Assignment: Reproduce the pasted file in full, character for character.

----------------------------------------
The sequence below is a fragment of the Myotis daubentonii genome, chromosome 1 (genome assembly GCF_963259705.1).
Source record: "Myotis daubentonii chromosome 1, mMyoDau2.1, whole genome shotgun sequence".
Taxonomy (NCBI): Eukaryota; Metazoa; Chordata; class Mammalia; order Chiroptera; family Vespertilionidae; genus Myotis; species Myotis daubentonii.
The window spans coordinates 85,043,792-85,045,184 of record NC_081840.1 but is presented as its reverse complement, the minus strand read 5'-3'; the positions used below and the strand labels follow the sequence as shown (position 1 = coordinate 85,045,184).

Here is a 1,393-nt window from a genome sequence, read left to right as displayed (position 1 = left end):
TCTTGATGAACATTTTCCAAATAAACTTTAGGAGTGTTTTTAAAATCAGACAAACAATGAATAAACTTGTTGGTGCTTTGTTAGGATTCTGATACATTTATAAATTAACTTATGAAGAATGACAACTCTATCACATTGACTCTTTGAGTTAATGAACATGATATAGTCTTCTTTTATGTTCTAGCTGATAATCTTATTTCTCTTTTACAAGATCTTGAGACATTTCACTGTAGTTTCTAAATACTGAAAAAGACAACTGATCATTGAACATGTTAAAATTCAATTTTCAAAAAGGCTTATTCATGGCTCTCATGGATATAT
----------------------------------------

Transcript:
The sequence below is a fragment of the Myotis daubentonii genome, chromosome 1 (genome assembly GCF_963259705.1).
Source record: "Myotis daubentonii chromosome 1, mMyoDau2.1, whole genome shotgun sequence".
Taxonomy (NCBI): Eukaryota; Metazoa; Chordata; class Mammalia; order Chiroptera; family Vespertilionidae; genus Myotis; species Myotis daubentonii.
The window spans coordinates 85,043,792-85,045,184 of record NC_081840.1 but is presented as its reverse complement, the minus strand read 5'-3'; the positions used below and the strand labels follow the sequence as shown (position 1 = coordinate 85,045,184).

Here is a 1,393-nt window from a genome sequence, read left to right as displayed (position 1 = left end):
TCTTGATGAACATTTTCCAAATAAACTTTAGGAGTGTTTTTAAAATCAGACAAACAATGAATAAACTTGTTGGTGCTTTGTTAGGATTCTGATACATTTATAAATTAACTTATGAAGAATGACAACTCTATCACATTGACTCTTTGAGTTAATGAACATGATATAGTCTTCTTTTATGTTCTAGCTGATAATCTTATTTCTCTTTTACAAGATCTTGAGACATTTCACTGTAGTTTCTAAATACTGAAAAAGACAACTGATCATTGAACATGTTAAAATTCAATTTTCAAAAAGGCTTATTCATGGCTCTCATGGATATAT